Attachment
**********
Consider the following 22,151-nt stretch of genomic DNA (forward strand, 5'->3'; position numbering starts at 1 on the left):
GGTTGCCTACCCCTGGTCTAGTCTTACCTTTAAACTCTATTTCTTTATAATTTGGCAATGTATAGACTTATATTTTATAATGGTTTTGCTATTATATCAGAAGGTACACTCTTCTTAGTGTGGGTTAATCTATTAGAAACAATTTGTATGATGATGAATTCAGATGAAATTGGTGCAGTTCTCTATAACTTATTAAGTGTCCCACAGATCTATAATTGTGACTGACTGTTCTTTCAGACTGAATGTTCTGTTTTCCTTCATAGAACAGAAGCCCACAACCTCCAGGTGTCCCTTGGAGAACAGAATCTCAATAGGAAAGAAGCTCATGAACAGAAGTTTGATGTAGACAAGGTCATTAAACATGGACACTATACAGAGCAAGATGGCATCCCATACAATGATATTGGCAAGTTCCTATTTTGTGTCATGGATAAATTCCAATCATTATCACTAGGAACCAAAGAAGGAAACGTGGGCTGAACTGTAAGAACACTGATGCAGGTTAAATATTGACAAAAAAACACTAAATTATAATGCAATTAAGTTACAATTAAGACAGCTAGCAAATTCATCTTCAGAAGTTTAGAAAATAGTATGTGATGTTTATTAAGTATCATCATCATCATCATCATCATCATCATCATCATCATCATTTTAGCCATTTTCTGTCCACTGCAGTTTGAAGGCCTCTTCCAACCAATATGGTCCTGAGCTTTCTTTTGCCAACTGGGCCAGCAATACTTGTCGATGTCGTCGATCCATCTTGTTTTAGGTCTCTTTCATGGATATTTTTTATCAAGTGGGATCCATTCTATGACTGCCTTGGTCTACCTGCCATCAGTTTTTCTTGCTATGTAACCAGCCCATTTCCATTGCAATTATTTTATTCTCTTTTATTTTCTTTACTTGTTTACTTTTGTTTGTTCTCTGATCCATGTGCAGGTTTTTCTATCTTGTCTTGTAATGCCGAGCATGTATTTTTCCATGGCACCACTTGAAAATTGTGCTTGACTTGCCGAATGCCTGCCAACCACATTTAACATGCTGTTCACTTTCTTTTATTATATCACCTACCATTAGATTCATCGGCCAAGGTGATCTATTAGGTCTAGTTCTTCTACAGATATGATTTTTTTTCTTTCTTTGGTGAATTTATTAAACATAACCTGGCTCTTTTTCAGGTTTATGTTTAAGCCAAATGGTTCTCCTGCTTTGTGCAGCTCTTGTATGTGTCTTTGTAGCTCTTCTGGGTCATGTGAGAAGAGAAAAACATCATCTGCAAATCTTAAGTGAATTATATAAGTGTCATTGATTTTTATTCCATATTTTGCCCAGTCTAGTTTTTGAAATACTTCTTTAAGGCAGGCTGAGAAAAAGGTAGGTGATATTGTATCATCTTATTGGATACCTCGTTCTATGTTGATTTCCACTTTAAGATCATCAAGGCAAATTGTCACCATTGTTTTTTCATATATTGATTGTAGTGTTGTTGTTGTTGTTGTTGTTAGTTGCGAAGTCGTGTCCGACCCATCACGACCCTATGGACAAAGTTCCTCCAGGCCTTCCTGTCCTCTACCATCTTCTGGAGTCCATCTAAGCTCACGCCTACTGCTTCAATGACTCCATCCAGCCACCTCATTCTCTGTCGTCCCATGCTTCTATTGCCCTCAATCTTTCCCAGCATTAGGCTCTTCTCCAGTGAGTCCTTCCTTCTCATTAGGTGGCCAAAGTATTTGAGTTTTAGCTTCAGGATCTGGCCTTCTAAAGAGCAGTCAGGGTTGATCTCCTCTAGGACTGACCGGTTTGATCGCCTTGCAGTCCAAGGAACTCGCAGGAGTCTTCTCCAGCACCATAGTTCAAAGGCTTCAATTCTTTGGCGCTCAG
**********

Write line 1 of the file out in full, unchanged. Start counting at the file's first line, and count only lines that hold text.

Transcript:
Consider the following 22,151-nt stretch of genomic DNA (forward strand, 5'->3'; position numbering starts at 1 on the left):